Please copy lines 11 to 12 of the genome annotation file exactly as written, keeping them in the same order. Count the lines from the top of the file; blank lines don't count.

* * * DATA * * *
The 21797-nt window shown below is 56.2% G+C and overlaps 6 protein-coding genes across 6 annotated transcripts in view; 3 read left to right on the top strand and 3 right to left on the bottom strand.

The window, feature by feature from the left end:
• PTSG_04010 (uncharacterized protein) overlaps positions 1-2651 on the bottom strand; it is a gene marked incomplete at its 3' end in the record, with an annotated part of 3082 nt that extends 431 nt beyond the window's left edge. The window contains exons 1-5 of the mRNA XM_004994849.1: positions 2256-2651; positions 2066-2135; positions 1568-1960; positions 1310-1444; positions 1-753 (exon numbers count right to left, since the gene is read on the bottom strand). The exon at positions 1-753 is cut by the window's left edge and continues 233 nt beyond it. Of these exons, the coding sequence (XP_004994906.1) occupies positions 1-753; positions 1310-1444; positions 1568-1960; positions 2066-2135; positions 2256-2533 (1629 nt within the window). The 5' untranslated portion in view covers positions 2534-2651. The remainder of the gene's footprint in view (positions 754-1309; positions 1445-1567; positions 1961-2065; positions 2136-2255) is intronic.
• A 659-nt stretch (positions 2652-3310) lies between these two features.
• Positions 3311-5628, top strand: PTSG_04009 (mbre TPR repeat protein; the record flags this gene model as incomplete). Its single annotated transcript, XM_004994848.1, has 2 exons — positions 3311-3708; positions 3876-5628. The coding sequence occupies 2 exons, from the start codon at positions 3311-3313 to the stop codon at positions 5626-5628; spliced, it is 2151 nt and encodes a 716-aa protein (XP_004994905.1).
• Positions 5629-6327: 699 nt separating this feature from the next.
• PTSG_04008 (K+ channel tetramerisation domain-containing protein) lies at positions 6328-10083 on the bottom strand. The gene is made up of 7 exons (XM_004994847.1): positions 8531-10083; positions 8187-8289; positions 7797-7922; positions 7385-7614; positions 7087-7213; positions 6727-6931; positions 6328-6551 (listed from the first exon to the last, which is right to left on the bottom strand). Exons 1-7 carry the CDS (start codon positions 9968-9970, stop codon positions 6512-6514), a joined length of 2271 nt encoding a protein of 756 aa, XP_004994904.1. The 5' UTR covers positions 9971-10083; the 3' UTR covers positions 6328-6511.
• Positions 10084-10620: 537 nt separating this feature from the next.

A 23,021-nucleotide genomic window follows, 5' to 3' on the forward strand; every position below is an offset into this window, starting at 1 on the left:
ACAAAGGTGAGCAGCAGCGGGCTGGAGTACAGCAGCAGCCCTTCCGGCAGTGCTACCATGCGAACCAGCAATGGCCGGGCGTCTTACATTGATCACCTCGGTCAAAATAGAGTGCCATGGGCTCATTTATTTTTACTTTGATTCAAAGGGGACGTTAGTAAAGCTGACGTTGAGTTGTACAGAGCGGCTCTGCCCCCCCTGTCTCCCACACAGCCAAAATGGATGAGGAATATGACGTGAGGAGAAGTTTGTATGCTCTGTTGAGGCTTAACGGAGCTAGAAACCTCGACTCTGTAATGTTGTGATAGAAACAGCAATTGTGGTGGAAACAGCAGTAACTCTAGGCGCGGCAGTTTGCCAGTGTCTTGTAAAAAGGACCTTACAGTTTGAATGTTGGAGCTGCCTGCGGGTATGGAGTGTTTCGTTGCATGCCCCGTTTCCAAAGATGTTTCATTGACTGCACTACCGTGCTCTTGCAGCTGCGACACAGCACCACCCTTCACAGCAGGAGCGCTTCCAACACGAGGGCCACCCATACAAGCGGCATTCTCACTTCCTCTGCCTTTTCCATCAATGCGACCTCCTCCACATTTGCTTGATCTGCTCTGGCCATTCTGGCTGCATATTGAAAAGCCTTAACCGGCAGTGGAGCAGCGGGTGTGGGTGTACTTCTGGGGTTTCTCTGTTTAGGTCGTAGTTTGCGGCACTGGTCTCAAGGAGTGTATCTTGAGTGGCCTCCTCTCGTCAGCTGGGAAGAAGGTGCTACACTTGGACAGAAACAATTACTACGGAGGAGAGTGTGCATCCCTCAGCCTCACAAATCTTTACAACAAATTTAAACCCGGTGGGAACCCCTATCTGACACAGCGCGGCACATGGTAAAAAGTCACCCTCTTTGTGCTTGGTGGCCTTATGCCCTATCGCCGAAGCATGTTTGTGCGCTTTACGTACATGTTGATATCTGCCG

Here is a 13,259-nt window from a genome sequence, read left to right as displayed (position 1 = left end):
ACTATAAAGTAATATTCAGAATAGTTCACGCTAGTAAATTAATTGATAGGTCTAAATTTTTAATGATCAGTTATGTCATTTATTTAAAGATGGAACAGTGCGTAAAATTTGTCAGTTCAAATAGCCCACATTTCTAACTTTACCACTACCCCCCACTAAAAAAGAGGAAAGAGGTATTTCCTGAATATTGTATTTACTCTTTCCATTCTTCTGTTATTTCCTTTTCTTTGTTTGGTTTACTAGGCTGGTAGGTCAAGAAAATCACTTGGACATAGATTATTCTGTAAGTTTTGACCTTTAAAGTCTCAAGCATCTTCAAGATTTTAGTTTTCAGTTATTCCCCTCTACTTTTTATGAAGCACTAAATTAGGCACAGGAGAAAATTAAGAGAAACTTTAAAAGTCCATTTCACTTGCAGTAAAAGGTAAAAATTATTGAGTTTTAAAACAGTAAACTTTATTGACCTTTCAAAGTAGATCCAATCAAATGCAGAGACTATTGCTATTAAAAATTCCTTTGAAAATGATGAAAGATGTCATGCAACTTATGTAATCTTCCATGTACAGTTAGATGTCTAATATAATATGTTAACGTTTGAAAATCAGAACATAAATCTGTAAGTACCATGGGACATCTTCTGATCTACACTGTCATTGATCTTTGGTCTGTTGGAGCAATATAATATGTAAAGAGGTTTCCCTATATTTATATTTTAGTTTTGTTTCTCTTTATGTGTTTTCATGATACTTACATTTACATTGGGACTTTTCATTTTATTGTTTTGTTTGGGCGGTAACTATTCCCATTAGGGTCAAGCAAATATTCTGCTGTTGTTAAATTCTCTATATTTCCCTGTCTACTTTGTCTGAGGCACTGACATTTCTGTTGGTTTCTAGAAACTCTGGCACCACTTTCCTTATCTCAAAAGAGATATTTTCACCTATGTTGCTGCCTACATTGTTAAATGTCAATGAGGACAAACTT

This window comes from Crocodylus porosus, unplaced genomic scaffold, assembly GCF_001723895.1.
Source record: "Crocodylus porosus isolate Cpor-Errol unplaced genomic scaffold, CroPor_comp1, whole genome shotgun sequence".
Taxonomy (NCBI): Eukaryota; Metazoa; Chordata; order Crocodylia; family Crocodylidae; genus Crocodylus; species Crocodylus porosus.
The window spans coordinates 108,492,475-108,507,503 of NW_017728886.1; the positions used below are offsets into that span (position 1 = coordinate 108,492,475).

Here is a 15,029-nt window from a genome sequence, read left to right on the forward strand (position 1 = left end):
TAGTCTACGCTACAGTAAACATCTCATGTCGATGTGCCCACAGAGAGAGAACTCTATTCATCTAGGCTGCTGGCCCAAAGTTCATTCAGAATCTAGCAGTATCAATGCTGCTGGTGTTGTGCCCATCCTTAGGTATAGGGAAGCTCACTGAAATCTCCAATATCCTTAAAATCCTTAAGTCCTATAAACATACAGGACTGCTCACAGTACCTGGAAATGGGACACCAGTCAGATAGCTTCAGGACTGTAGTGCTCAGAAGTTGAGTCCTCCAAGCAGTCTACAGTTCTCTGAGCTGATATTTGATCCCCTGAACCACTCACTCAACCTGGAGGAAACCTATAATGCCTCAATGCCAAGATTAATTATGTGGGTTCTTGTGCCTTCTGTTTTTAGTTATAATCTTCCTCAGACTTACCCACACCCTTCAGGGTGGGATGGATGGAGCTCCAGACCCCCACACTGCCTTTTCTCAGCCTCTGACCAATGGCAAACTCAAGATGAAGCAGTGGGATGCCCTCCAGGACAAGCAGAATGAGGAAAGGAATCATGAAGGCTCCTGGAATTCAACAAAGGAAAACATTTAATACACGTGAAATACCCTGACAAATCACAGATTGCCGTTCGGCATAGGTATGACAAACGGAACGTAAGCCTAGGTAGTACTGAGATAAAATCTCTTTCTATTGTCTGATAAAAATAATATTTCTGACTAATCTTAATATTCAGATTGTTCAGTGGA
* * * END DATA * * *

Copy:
Here is a 13,259-nt window from a genome sequence, read left to right as displayed (position 1 = left end):
ACTATAAAGTAATATTCAGAATAGTTCACGCTAGTAAATTAATTGATAGGTCTAAATTTTTAATGATCAGTTATGTCATTTATTTAAAGATGGAACAGTGCGTAAAATTTGTCAGTTCAAATAGCCCACATTTCTAACTTTACCACTACCCCCCACTAAAAAAGAGGAAAGAGGTATTTCCTGAATATTGTATTTACTCTTTCCATTCTTCTGTTATTTCCTTTTCTTTGTTTGGTTTACTAGGCTGGTAGGTCAAGAAAATCACTTGGACATAGATTATTCTGTAAGTTTTGACCTTTAAAGTCTCAAGCATCTTCAAGATTTTAGTTTTCAGTTATTCCCCTCTACTTTTTATGAAGCACTAAATTAGGCACAGGAGAAAATTAAGAGAAACTTTAAAAGTCCATTTCACTTGCAGTAAAAGGTAAAAATTATTGAGTTTTAAAACAGTAAACTTTATTGACCTTTCAAAGTAGATCCAATCAAATGCAGAGACTATTGCTATTAAAAATTCCTTTGAAAATGATGAAAGATGTCATGCAACTTATGTAATCTTCCATGTACAGTTAGATGTCTAATATAATATGTTAACGTTTGAAAATCAGAACATAAATCTGTAAGTACCATGGGACATCTTCTGATCTACACTGTCATTGATCTTTGGTCTGTTGGAGCAATATAATATGTAAAGAGGTTTCCCTATATTTATATTTTAGTTTTGTTTCTCTTTATGTGTTTTCATGATACTTACATTTACATTGGGACTTTTCATTTTATTGTTTTGTTTGGGCGGTAACTATTCCCATTAGGGTCAAGCAAATATTCTGCTGTTGTTAAATTCTCTATATTTCCCTGTCTACTTTGTCTGAGGCACTGACATTTCTGTTGGTTTCTAGAAACTCTGGCACCACTTTCCTTATCTCAAAAGAGATATTTTCACCTATGTTGCTGCCTACATTGTTAAATGTCAATGAGGACAAACTT